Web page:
With more than one in ten refunds being a case of return fraud, retailers must be more vigilant than ever.
That’s easier said than done, however. There are nine types of return fraud to deal with and even if you detect fraud, it can be hard to prove. Often, retailers have no way to verify a customer’s false claim.
Fortunately, there are strategies your business can use to spot fraud and solutions you can put in place to prevent it.
What Is Return Fraud?
Return fraud is any action that abuses a store's return policy. This is a type of friendly fraud that typically entails a customer returning merchandise that is not eligible for a refund.
Here are a few reasons why goods may not be eligible for a refund:
- They are stolen merchandise
- The goods have been used
- The items are counterfeit
- The goods were purchased from another retailer
Refund fraud is a common type of return fraud, which occurs when a customer receives a cash refund or store credit without returning the goods to the store. Buyers do this by making a false claim that would prevent the goods from being sent back.
Unfortunately, around 7-10% of all returns are fraudulent and involve a manipulation of the retailer's return policy. Most customers will gain from this type of fraud as they make money or receive free items.
Types of Return Fraud
While return fraud is simple enough to understand, it has become increasingly hard to spot as there are multiple ways a customer can commit fraud.
Here is a depressingly long list of the various ways that customers can commit returns fraud:
- Wardrobing: This is when a customer buys an item, typically a clothing item, uses it once and then returns it. Unfortunately, many shoppers see this type of fraud as harmless.
- Empty box scams: This type of scam refers to when a customer falsely claims that they have received a package without the merchandise and demands a refund.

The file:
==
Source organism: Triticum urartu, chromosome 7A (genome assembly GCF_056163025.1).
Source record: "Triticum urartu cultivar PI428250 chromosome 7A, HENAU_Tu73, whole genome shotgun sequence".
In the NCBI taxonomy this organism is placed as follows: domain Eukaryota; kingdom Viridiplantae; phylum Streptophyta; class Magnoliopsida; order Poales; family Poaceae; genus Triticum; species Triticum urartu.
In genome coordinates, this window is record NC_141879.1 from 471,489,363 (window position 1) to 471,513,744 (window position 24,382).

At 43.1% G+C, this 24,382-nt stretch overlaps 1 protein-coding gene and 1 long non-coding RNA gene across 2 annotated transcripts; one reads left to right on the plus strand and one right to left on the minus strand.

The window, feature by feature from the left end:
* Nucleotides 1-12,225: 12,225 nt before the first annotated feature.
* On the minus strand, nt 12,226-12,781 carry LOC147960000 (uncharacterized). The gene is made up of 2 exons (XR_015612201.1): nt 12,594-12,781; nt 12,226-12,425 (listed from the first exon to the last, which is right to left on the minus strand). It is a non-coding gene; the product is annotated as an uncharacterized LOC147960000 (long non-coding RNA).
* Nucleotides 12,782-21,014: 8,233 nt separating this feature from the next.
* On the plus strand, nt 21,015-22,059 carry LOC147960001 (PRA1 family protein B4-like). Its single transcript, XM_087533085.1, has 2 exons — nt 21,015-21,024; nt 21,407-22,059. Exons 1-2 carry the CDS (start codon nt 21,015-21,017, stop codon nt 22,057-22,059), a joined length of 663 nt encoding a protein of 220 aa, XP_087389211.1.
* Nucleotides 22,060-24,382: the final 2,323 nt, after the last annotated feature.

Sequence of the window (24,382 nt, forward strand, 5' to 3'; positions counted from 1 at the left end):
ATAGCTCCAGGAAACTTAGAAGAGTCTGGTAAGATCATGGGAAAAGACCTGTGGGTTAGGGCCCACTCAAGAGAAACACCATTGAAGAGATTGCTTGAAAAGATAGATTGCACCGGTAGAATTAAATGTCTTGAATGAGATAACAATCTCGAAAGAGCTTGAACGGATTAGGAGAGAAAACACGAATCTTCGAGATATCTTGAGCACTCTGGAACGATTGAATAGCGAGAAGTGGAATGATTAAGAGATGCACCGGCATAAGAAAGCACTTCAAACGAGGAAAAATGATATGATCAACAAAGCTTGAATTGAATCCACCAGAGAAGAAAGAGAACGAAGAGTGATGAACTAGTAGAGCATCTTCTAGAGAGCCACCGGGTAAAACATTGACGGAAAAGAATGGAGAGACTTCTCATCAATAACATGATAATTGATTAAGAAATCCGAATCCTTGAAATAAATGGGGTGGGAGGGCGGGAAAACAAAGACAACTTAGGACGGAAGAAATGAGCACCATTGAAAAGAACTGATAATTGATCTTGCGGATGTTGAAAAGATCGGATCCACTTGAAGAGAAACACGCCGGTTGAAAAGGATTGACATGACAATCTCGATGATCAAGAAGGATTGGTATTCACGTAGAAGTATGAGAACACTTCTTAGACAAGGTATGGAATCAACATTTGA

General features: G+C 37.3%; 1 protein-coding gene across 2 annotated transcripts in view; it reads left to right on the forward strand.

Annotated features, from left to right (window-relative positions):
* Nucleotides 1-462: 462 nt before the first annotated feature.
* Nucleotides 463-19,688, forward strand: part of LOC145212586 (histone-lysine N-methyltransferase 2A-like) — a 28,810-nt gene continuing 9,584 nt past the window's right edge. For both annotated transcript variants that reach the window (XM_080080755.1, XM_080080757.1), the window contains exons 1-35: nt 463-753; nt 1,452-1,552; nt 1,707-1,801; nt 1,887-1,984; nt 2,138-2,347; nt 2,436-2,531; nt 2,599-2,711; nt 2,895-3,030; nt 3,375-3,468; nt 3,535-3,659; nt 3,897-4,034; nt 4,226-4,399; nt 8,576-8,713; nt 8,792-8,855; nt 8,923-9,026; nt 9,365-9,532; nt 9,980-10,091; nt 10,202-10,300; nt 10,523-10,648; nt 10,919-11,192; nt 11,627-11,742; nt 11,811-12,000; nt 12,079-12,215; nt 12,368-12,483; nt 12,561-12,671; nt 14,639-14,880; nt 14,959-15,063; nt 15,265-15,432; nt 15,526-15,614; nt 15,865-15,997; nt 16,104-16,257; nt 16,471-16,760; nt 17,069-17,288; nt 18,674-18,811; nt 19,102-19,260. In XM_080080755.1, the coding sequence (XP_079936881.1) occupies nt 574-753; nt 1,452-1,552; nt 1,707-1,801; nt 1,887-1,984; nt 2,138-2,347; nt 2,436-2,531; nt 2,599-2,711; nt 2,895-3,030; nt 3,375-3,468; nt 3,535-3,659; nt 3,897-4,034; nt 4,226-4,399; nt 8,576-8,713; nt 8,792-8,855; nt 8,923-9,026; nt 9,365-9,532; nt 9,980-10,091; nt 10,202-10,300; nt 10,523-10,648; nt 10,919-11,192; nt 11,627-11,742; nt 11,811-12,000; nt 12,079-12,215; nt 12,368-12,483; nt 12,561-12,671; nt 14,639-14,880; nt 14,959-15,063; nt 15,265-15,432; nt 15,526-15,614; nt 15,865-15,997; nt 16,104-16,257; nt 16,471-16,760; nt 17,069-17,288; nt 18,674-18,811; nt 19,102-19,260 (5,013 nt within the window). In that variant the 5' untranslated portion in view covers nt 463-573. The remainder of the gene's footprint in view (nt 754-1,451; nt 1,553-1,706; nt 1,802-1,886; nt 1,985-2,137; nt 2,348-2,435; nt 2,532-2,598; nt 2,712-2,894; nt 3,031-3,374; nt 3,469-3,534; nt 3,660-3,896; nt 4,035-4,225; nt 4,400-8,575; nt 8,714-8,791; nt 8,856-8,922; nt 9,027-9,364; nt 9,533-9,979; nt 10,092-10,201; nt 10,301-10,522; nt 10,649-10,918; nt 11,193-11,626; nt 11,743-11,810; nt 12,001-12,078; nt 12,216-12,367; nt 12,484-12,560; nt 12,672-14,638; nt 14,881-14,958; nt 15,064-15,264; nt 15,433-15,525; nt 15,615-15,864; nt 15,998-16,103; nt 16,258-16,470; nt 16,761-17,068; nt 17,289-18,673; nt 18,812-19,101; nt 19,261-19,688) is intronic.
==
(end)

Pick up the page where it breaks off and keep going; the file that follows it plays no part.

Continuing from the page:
- Opportunistic: This fraud occurs when a customer returns an item for a non-recognized reason like impatience, a change of heart, or they have found the item elsewhere. They will then request a return with a reason that is not true in order for the refund to go through. Most customers think opportunistic fraud is harmless as it is often not premeditated.
- Price switching: This is a more deliberate type of scam that only occurs in brick-and-mortar stores. Price-switching refers to when consumers purchase an item, replace the price tag with a more expensive item and return it.
- Seller sabotage: This scam is one of the most ruthless, as competitive retailers will purchase items in bulk to deplete their competitor's inventory. They will return the items much later, sometimes even replacing merchandise with counterfeit products.
- Stolen merchandise return: This is when someone buys merchandise online with a stolen credit card and then brings the item into the store to return it to receive a cash refund.
- Bricking: Bricking is a serious type of fraud that requires planning. Buyers will purchase an item, typically an electronic device, and will take it apart and keep the most valuable pieces. The buyer will then put the device back together and return it, making money by keeping the return fee and selling the stolen parts.
- Receipt fraud: This occurs when a fraudster falsifies or reuses a receipt to receive a refund. The goods would have most likely been purchased with a stolen credit card or at a lower price.
- Cross-retailer return: Cross-retailer fraud refers to when a buyer purchases identical merchandise at one store and returns it to another store where they sell the same items for a higher price.
The Huge Cost of Return Fraud
Return fraud can cost your business a lot if left unchecked, especially if you own an online store. A survey in 2021 found that retailers lose around $10 for every $100 of returned merchandise.
This loss can ultimately stack up to $165 million in merchandise returns per $1 billion the retailer makes in sales. Furthermore, a survey in 2022 showed that out of $212 billion in returns last year, around $22.8 billion of those returns were fraudulent.